Responsive design for customer services
Working on a number of responsive design projects for Sky Digital, focussing on the customer relations areas of the website - Sky customer login area and the Contact Sky area.
Sky customer login area tasks included:
Re-purposing an important customer-focussed section of Sky.com to be fully responsive and more personalised.
Improving existing journeys, interactions and messaging based around the results of A/B user testing.
Reducing customer churn by putting the spotlight on the value of the Sky package based on user research and testing.
Reducing Helpline calls by rethinking existing ‘broken’ journeys.
Improving the messaging and notifications formats, as well as providing the customers with responsively designed and accessible UI solutions.
Contact Sky area tasks included:
Designing a fully responsive website solution for the customer contact area of Sky.com.
Based around the existing Sky contact centre set-up, the improved signposting, interactions and functionality across devices were directly based on user lab testing results and best practice.
The customer contact volumes increased with far less fall-off rates than before and customers expressed satisfaction at the clarity of information.
The delivery of this project was also a first among industry competitors.
There was a hard fight against the ‘dark patterns’ being proposed by the business and based on user testing my team manage to mitigate against a lot of this regressive practice.
Oct 2012 to May 2014
• Interaction design
• UI design
This was the customer’s package page, displaying what they were paying for.
We discovered through research that customers rarely knew where to find their account number, so we displayed this in a prominent position.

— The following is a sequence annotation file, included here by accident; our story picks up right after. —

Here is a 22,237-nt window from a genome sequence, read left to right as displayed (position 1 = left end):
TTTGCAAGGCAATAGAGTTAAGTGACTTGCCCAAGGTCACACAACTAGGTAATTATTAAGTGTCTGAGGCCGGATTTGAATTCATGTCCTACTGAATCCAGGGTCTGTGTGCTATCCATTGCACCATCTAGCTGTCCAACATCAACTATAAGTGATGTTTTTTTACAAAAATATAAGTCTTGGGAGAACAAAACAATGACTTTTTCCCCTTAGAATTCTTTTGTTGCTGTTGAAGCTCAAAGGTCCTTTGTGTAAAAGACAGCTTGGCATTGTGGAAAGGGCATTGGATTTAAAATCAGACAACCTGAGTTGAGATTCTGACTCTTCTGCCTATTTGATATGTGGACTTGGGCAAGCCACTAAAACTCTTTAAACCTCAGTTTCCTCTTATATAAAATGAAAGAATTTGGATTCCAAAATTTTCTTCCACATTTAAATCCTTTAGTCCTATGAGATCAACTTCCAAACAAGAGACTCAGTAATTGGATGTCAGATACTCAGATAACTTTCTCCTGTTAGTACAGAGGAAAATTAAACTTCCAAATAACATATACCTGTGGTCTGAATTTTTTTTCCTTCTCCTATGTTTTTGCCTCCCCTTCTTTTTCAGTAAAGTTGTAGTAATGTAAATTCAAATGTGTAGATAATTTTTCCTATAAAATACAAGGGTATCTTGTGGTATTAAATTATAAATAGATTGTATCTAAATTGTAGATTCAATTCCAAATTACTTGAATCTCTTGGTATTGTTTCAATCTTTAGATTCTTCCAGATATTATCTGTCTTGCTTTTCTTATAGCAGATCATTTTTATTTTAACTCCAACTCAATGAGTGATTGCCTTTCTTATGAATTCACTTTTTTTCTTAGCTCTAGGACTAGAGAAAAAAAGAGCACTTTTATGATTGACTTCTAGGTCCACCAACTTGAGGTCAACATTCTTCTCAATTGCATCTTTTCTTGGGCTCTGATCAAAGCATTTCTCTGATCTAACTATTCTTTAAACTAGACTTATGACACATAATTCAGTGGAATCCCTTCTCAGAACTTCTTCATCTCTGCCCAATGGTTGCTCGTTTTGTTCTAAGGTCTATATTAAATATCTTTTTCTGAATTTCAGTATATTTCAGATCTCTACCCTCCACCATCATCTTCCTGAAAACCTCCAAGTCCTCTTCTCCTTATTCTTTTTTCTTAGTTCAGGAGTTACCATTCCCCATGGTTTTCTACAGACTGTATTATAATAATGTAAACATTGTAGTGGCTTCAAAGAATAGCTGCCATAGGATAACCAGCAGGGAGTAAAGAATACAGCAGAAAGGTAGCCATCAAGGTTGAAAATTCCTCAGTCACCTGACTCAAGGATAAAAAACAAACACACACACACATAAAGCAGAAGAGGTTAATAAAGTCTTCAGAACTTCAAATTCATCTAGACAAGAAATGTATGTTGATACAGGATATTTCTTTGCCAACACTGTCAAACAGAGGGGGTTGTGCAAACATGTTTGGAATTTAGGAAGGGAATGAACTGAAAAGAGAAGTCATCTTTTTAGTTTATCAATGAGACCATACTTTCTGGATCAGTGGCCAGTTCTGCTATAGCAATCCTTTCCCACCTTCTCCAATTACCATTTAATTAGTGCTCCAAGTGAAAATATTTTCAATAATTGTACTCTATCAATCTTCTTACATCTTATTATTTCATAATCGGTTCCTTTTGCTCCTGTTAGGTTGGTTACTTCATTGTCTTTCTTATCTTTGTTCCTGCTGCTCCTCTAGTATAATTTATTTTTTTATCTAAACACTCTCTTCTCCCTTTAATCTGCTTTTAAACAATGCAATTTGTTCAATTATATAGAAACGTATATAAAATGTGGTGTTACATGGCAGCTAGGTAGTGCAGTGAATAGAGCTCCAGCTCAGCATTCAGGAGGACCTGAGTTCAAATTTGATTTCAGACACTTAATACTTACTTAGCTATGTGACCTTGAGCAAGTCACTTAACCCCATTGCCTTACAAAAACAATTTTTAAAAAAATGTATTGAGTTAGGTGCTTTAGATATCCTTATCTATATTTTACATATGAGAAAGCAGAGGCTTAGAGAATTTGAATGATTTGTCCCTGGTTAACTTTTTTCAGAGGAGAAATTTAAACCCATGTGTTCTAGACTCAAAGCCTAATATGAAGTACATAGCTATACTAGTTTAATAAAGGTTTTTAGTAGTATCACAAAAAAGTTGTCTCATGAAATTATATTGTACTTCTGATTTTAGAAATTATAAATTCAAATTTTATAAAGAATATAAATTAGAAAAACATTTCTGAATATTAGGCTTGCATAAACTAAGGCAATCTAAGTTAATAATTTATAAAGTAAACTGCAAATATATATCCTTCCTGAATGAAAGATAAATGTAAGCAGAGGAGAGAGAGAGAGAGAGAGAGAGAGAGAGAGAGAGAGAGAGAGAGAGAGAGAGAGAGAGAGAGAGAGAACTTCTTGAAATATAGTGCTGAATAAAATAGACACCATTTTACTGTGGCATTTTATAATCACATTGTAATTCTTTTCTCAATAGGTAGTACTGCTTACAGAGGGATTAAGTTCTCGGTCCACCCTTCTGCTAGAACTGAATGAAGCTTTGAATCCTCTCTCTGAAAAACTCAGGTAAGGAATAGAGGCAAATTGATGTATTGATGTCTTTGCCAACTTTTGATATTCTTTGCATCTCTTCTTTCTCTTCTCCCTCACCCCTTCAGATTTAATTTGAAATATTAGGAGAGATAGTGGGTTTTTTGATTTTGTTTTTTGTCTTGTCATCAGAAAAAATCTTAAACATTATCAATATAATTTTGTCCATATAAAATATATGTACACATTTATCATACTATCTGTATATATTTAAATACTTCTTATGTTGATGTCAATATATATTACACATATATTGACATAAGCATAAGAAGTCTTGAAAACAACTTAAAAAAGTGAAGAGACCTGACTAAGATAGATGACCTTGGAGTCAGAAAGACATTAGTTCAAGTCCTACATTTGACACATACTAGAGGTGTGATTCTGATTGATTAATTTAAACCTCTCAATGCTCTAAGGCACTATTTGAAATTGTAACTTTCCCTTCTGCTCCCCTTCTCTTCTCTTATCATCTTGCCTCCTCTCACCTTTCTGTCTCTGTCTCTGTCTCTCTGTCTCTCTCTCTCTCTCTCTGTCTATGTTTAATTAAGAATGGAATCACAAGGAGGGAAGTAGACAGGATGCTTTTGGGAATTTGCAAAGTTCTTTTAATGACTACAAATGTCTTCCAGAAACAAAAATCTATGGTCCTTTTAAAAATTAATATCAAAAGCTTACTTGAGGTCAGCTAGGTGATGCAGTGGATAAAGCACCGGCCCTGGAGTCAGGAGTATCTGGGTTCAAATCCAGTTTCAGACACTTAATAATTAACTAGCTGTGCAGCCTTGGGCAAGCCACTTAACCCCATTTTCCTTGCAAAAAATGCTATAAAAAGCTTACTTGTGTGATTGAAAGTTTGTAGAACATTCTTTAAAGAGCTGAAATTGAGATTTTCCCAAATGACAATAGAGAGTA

This page showed customers the services as part of the package that were available to them at no extra cost.
Research showed that many customers were not aware of these services that were available to them. The package ‘completeness’ bar at the top showed in a glance how many of these services were being used.
This is an example of the the work done on the touch gestures for mobile.
The Contact section comprised of a decision tree for customers to select the area they wished to get help for.
The shape of the content was based on the large quantity of Sky services as well as research to discover the most request areas of customer frustration. The focus of this design was to always show the last section that had been selected to give context to the user request.
This was an earlier sketch to start working out the content flow from the mobile size perspective.
This is the mobile view. The 3 column decision tree was split up into 3 distinct screens.
This is the tablet view. The content labels accounted for a small reduction in width to maintain the 3 columns.
This was the desktop design.